Ouch! The Story of the Impromptu Rodeo

On Saturday while Martina was having a riding lesson on her wonderful horse, Johnny, I decided to spend some time with my new horse, Broomstick. So far the new fella has seemed very kind, docile, almost Saintly. He has put up with having his feet trimmed for the first time in at least a year, shots, having his teeth floated, not to mention the move to a new barn. He’s learned to accept being fly-sprayed, a little at a time, until I can get almost all the way around him. He has quickly caught on as to which foot I plan on picking up next and has it ready. He is not brilliant, but kind. Yes, I would still say that.

I’ve ridden him a few times since he’s been here and he has been a really good boy each time. A few times I’ve hand-walked him out of the stable yard and into the field where our riding arena is. In fact, I tied him up while we erected the arena and he watched the whole process without batting an eye. Then I let him graze on the lead for a while.

So Saturday I didn’t expect any drama when I brushed him, sacked him out with the saddle pad–something I do with all young horses I’m getting to know, just to be sure that they are confident about the pad–saddled him, lunged him in both directions for 5 0r 10 minutes and hand-walked him around the paddock and out to the arena where we stood and watched Martina ride for a few minutes before heading to the mounting block.

When we went to look at him, he wasn’t the greatest about standing at the block, so I wasn’t surprise when it took a minute to get him to stand at the right spot for me to get on. And I did get on. Settled into the saddle and walked him off. He seemed fine for a few minutes when, suddenly, he put his head down and went-to like a rodeo bronc.

This was no crow-hop, no ‘ooh, I’m gonna pop my butt up and see what happens,’ no,’if I rear, maybe she’ll get scared and get off,’ kind of event. Oh no. This was a full-on, head between his front legs, round-backed, all four feet in the air bronco ride…and all I could think was, ” Goddammit! Who took my boots and hid them ALL so that I had to ride in tennis shoes? I have to get my feet out of the stirrups before they go through, I get hung up, dragged under this horse, and die!” I have no idea how long I stayed on but Martina’s riding teacher says I made more than 8 and gave me a score of 85. Haha. The important thing is I got my feet out of the stirrups and let go, hit the ground on my right side, hip first and yes, I had my helmet on.

Then I don’t remember anything. Rumor has it that Martina’s horse was perfect and didn’t do much but put his head up and watch. Apparently I got up, walked home with Mark, took a bath with Epsom Salts and Arnica oil, took Arnica, got dressed and went to the ER with Mark. I vaguely remember my 10 year old daughter sitting in the bathroom with me while I soaked.

The ER visit is basically a blank with a few blips of memory in it: peeing in a bedpan (leave it to me to remember the humiliating parts!); obsessing over what year it is and who the President is (apparently they asked these things as part of the concussion test. I got Obama right!); the nurse’s refusal to remove the neck brace and laying in bed with my chin inside the damned thing because the plastic was cutting into my neck; something about a giant donut that probably was the MRI or CAT scan, whichever they did. I don’t remember.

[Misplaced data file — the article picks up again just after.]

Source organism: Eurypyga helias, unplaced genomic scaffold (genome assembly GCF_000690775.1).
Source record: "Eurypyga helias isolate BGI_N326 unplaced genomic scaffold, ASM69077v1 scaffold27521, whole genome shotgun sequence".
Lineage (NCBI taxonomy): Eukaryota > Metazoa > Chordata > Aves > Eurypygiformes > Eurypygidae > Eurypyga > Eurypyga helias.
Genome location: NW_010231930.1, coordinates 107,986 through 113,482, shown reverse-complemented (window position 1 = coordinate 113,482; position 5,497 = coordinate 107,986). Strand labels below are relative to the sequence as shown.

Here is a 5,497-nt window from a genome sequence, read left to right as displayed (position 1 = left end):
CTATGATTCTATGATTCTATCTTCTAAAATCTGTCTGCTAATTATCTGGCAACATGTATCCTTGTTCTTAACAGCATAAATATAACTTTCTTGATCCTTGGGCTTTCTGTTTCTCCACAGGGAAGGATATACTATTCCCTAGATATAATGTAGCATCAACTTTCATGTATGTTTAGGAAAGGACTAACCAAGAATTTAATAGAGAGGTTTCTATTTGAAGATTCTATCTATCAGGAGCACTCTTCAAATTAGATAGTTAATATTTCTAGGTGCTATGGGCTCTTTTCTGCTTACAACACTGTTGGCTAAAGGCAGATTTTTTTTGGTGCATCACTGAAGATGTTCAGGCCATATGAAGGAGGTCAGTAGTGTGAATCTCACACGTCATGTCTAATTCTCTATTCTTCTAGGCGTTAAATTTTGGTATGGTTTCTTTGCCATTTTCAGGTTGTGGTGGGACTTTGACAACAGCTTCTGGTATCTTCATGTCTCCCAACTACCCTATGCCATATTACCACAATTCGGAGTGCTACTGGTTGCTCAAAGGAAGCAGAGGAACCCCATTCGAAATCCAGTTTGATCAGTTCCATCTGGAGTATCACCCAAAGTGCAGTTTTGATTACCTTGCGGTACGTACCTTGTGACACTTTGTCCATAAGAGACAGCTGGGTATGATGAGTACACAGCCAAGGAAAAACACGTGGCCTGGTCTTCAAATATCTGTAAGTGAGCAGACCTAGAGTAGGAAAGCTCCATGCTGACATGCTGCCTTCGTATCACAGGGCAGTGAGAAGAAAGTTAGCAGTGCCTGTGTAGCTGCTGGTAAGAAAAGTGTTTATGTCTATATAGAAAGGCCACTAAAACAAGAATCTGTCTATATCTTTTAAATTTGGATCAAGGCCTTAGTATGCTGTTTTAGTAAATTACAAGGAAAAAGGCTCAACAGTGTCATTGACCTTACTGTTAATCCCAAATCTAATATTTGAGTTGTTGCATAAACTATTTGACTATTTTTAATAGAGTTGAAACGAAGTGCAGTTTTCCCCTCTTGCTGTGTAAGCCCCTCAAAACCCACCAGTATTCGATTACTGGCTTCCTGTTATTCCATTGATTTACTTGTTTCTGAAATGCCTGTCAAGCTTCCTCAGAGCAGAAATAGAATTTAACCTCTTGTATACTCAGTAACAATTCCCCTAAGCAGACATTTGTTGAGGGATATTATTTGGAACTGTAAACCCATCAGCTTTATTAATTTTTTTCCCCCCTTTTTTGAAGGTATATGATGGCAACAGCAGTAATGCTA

The past two days have passed in a haze of somnolence, both concussion and drug-induced.

Now, it’s Tuesday and I am sore. Mostly my ribs. 3 of them are broken around the back so breathing isn’t too difficult. My back is broken somewhere, L3 I think. The wing is snapped clean off of it but no worries about nerve damage or spinal cord damage since the break isn’t near to those sensitive place. A severe concussion which means I’m not supposed to be online. But I am.

For what it’s worth, there was no alcohol involved in this rodeo. I’m not mad at the horse and I’m not sure what in the hell happened, but he just cost me a lot more money than whatever I paid up front. I tried calling the man I bought him from but didn’t get an answer. Don’t know where to take it from here but any recommendations for gaited horse trainers who will ride the buck out of a Treadway Rodeo Company bronc are appreciated. What year is it again?


About Bettina Colonna Essert

Illuminated Magdalene High Priestess and facilitator of empowerment and healing circles for girls and women, including a monthly Red Tent Temple. BA in English, minor in anthropology. Waldorf homeschool mom. Reiki master, cranial sacral therapist, herbalist, menstruvist, feminist, epicurian.
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4 Responses to Ouch! The Story of the Impromptu Rodeo

  1. Betty Mills says:

    So, so sorry to hear this. I broke my back, also in a rodeo, when I was about 30 years old, and it’s absolutely fine now. I’ve never had so much as a twinge from it, so hopefully your break won’t be serious either. Call me if you want to brainstorm this issue with your horse.

  2. Cerwydwyn says:

    Betty, I may take you up on that once I can talk again using word that link together in some sensible fashion. For now bubble cat french fry walk. Thanks!

  3. Regina Estes says:

    So sorry Tina! Sounds like he has had some bucking experience in his past. And I don’t know how you feel about this, but at my age I don’t know if I could relax while riding him anymore. Let me know if you are going to look for a different horse.

    • Cerwydwyn says:

      Regina–I’m thinking about all of it. It’s going to be a month or more before my brain function is anywhere near normal but one of the things I’ve been considering is exactly what you said. I do not want to ride that again. I’m too old. Too heavy. Land too hard. I can handle a spook here and there but that was a heckuva ride! Yuck.

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